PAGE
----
A medium-sized solar flare is hurtling toward Earth, set to arrive Sunday with intense solar particles of ionizing radiation lasting through Monday. This sounds scary, but Houston won't feel much from this event.
There will be no danger on the ground. For areas north of 55°N latitude, which includes much of Canada, Alaska, northern Europe and Russia, there could be interference in the shortwave radio bands affecting communications with commercial pilots flying over the north pole, en route to Asia from America and vice versa. In some cases, airlines can delay or cancel flights, fearing extended radio blackouts over desolate arctic terrain. (Imagine if there was an emergency and the pilot couldn't radio for help?) Amateur radio operators (ham) using "intercontinental", 10 meter or lower HF frequencies could experience propagation issues, greatly reducing their over-the-horizon reach.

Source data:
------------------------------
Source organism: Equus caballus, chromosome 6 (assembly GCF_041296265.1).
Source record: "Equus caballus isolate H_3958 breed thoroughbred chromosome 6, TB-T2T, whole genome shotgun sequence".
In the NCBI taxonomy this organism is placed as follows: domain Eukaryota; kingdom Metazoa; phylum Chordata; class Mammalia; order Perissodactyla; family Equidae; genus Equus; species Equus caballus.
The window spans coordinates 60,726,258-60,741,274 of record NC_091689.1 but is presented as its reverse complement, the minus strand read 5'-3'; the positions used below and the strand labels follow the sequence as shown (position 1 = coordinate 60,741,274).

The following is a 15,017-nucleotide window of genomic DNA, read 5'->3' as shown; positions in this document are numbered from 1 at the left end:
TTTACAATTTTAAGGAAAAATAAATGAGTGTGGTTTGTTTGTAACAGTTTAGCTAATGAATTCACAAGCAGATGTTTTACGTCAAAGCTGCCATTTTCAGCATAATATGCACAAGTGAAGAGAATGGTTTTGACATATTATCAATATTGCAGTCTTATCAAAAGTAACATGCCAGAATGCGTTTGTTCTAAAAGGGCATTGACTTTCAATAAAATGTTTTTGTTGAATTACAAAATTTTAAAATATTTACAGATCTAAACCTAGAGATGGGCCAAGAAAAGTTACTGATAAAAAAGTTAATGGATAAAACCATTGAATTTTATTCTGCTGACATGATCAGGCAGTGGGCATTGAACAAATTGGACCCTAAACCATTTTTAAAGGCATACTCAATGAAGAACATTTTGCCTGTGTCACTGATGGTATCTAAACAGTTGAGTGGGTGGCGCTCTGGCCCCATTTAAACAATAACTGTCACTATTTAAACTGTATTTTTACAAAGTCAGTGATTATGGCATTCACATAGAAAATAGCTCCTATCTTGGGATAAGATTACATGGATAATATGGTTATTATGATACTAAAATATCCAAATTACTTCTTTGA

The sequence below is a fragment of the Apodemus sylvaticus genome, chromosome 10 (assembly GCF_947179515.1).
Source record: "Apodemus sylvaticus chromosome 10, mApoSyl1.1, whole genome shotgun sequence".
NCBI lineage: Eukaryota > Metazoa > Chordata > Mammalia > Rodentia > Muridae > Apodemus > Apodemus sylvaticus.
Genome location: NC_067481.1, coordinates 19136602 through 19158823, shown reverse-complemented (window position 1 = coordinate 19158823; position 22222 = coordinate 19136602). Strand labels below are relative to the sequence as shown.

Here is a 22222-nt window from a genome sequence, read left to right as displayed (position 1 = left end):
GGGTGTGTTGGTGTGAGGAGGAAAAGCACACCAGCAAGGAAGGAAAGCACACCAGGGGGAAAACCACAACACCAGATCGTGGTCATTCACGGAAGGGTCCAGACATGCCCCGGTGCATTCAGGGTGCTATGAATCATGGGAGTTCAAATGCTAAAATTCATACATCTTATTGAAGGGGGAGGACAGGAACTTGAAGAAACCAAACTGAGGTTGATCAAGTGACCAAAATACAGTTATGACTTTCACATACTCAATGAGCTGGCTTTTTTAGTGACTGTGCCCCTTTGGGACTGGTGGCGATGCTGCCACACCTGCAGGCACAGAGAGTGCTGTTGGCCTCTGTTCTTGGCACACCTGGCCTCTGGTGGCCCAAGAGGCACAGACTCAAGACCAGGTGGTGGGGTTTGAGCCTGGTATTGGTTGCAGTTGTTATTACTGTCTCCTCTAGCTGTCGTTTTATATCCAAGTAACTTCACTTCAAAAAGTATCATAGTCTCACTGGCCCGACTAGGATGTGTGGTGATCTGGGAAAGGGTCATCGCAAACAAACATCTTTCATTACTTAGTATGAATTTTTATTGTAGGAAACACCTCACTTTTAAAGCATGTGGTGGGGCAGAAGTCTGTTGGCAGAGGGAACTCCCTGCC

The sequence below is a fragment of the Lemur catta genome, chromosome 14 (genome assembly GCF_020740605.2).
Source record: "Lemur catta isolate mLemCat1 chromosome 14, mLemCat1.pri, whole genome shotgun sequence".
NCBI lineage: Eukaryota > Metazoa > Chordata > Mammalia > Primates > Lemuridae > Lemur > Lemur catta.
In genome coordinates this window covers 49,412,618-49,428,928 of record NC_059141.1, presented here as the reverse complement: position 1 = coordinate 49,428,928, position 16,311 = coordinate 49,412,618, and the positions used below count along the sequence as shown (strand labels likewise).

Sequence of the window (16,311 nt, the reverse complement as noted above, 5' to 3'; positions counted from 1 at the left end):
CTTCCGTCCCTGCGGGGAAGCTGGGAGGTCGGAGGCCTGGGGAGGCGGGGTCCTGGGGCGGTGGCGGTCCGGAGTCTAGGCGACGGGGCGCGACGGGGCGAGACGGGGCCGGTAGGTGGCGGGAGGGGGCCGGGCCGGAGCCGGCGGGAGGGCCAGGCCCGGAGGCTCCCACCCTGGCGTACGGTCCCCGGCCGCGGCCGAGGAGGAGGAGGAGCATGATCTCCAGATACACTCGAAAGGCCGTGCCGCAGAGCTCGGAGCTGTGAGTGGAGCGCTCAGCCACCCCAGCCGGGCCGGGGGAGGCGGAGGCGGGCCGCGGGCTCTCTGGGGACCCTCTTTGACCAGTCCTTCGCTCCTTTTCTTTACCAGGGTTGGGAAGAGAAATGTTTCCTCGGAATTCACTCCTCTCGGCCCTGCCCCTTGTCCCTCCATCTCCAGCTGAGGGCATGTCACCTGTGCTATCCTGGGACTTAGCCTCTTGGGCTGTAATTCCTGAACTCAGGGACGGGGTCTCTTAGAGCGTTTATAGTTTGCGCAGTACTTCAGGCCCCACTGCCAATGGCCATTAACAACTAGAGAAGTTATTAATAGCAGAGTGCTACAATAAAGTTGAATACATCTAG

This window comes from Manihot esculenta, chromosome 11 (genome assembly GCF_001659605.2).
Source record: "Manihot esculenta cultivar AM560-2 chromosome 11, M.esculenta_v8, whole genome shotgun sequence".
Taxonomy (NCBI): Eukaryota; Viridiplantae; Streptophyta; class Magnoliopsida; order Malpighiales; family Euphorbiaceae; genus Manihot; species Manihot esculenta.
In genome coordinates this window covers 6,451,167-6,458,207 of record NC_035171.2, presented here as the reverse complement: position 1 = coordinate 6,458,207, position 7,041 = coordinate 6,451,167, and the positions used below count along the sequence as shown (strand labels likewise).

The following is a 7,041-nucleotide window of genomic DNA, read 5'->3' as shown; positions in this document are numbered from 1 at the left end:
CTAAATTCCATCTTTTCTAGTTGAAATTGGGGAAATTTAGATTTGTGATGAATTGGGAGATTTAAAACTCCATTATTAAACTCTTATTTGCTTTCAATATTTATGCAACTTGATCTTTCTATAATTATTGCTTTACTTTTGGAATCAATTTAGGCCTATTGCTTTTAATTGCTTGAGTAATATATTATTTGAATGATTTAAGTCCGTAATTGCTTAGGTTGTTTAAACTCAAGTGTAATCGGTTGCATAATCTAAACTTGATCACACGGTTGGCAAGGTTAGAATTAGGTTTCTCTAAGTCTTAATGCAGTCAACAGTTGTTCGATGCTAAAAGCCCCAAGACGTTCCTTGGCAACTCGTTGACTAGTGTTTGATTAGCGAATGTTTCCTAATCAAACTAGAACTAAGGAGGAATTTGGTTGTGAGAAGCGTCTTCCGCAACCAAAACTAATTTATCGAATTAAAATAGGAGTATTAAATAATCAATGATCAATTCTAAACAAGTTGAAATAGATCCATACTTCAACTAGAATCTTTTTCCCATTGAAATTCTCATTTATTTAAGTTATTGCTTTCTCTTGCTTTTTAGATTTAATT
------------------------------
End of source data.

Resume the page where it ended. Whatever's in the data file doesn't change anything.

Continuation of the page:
While this G2 level geomagnetic storm is weaker than some Earth's endured in the modern era, power grids at high latitudes may still experience voltage surges, disrupting operations and at worst, causing brief blackouts. On a positive note, the aurora might be visible as far south as Wisconsin and Washington State!
G2 geomagnetic storm arrives SUN & MON. No Houston effects, but radio coms below 30mhz (shortwave) may be interrupted: auroras from WI to WA pic.twitter.com/qFIRlAt0pB— Brooks Garner (@BrooksKHOU) July 14, 2017
Here's the latest from NOAA's Space Weather team. Their advisory is at the top of that web page.
Isn't science neat?!-Brooks
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